Daniela Dawestells her story
By ZOE SATHERLEY
DANIELA DAWES let her tears flow as she told about the desperate impulse to end her son's life and attempt to take her own.
One black day in August, 2003, gripped by depression, this loving mother did the unthinkable ? she suffocated the little boy she loved.
"And that is something I will have to live with for every minute of every day for the rest of my life," she said, with tears streaming down her face.
Today, she has moved back from Sydney to her home town of Ballina, with her 14-year-old daughter, Alana.
Friends and family have stood by her through her traumatic trial for the manslaughter of her 10-year-old autistic son, Jason, and she is trying to pick up the pieces of her shattered life and live again ? 'one hour at a time'.
"Not a day passes when I don't regret what I did. Not a day passes when I don't cry for him," Daniela, 39, said.
After taking her son's life, Daniela tried to take her own. She deeply slashed both wrist arteries. When she was found by her mother she was unconscious and had no pulse. She was saved by blood transfusions, but her wrists still bear wide scars.
"But somehow I've got to put the past behind me and get on with life," she said.
"I want to be there for my beautiful daughter who has been such a tower of strength through all of this."
Alana wrote her mum a special note days after she was released on bail.
It said: 'I will not cry when I read this. I am a good mother. I did everything I could and I will continue to do everything for my children. I love myself and I thank God for making me a beautiful person. I love me for me and will never stop.'
"Alana told me I had to say that affirmation out loud twice a day, God bless her. It kept me sane," Daniela said.
Alana also wrote a letter to the trial judge saying her mother was her best friend and mentor and had courage and strength.
Today, the pair are closer than ever.
"We are struggling financially but we have each other and that's the important thing," Daniela said. "Contrary to what the Sydney media have said, I was never paid a cent for any story and I have lost everything paying for my legal bills."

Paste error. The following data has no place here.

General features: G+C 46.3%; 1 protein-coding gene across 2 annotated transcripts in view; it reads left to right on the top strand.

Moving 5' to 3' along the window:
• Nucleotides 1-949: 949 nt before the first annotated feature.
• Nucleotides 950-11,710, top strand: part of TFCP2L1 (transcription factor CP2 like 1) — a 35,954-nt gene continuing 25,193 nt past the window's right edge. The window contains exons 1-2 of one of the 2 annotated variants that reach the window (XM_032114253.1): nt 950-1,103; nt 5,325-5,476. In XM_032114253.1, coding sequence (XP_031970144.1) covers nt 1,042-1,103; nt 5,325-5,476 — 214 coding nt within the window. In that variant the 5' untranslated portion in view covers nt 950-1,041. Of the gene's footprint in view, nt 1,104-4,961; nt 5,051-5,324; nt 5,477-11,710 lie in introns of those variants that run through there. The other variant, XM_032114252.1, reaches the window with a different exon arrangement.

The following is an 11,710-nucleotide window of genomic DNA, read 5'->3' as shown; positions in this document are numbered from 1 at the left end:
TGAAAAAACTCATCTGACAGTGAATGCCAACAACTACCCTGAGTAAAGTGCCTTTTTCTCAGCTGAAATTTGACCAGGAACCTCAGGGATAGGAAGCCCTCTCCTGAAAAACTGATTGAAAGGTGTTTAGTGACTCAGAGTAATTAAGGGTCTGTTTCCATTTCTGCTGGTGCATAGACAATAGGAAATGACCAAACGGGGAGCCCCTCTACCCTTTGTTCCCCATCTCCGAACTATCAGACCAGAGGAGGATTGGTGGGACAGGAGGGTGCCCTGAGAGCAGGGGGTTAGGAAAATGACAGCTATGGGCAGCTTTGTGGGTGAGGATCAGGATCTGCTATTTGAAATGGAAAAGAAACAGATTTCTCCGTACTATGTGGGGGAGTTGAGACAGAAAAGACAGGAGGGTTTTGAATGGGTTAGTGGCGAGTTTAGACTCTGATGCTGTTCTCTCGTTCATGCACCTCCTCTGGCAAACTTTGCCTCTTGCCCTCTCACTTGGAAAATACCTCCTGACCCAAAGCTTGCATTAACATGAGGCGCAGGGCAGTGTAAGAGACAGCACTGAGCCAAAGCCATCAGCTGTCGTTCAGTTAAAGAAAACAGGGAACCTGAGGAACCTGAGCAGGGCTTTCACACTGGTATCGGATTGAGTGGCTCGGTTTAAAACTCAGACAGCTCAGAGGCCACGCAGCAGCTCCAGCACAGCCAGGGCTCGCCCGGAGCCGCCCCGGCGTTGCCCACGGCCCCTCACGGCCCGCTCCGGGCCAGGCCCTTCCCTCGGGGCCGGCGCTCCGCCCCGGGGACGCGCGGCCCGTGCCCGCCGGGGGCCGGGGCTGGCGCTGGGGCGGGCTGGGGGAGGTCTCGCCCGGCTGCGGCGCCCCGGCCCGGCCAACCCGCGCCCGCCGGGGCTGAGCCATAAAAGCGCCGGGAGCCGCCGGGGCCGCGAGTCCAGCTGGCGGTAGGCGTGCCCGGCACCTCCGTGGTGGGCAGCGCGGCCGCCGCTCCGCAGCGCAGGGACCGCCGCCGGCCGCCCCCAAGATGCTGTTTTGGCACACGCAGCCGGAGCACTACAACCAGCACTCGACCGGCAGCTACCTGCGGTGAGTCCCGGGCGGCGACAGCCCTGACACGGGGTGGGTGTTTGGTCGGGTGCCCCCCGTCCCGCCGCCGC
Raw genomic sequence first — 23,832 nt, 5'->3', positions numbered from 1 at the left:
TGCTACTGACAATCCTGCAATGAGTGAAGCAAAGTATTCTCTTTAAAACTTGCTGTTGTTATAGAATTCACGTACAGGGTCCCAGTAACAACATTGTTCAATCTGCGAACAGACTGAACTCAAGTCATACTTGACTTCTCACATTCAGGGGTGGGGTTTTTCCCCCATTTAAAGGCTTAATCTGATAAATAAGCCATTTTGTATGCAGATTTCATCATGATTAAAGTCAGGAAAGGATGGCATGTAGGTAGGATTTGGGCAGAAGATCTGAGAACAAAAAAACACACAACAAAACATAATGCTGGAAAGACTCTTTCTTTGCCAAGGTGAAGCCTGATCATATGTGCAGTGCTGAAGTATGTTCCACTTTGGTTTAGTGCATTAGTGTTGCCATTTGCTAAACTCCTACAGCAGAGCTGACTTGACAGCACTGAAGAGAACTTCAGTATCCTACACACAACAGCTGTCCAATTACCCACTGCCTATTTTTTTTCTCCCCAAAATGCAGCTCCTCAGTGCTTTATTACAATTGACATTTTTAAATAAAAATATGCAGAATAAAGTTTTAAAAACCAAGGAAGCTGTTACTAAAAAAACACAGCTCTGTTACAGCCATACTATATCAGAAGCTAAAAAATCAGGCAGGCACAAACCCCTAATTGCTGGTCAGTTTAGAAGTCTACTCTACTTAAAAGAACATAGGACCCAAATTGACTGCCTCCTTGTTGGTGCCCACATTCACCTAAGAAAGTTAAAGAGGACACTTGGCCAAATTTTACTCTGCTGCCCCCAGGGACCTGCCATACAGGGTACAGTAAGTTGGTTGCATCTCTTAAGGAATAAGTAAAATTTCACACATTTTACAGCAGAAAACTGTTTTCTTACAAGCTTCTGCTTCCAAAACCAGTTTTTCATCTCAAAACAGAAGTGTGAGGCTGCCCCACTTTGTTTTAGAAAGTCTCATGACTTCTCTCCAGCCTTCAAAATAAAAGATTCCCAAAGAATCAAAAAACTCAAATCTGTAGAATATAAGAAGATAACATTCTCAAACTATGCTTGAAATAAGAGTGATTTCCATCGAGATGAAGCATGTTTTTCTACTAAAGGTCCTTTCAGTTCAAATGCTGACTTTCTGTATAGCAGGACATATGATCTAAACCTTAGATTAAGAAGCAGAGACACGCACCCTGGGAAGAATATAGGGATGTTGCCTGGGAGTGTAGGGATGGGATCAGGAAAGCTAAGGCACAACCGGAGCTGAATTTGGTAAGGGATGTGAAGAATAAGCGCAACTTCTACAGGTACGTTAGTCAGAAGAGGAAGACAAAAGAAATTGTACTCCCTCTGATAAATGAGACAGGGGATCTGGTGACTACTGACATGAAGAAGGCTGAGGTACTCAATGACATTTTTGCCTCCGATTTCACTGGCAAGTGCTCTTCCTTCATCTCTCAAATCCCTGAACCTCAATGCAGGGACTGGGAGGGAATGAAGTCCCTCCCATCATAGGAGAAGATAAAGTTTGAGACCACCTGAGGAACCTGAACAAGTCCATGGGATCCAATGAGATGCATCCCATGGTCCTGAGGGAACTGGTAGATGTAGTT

Daniela said Jason was very much 'mummy's boy' as she proudly showed the photos of him displayed on her lounge room walls; photos she took in happier days. She explains Jason needed help with every aspect of his daily life, from going to the toilet to eating a meal.
He couldn't speak and his autism severely impacted on his ability to integrate into any kind of normal life. Caring for her son could be an exhausting 24-hour around-the-clock job. "But I loved him dearly," she said.
Daniela and her separated husband, Craig, had trouble getting support in caring for their son. She said the family struggled with inadequate early intervention services and limited respite.
They moved from Ballina to Kings Langley, in Sydney's western suburbs, thinking they'd get better services in a metropolitan area, but they got even less. That burden was made worse by ongoing marital problems.
Then, a serious issue came to light around Alana, which can't be revealed because of a court suppression order, and Daniela's depression and trauma increased. The sudden death of her father from a brain tumour was another compounding factor.
"Life was a living hell for me," she said. "All I could think of was that death was the only way to escape the pain. But I couldn't leave my beautiful boy behind because he was part of me.
"No-one could look after him and love him the way I did. We had to be together."
Daniela Dawes said she had the kind of deep and loving bond with her autistic son that only the mother of a child with a disability could fathom. It was hard to know where Jason ended and she began, she said.
"It was like I was an extension of his arms and legs and he was an extension of my very soul," she said.
"I believed we were one. We were inseparable, both emotionally and physically.
"When I tried to take my own life there was no way I could leave him behind to continue to suffer."
What has not been clearly reported is that Daniela Dawes had a long-standing mental illness.
Her entrenched clinical depression and inability to separate her identity from that of her autistic son was one of the crucial factors in the judge's decision not to jail her for Jason's manslaughter.
Judge Roy Ellis told Parramatta District Court: "It is the opinion of the court that the lives of the offender and her son were so intertwined in the mind of the offender, that a decision to end one was a decision to end both". He said he thought she had suffered enough and he wished her well.
Four independent psychiatrists, including one hired by the prosecution, diagnosed Daniela as suffering a major depressive illness at the time of the incident.
In June, 2004, Judge Ellis found Daniela guilty of manslaughter and put her on a five-year good behaviour bond. Last month an appeal against the leniency of the verdict was dismissed.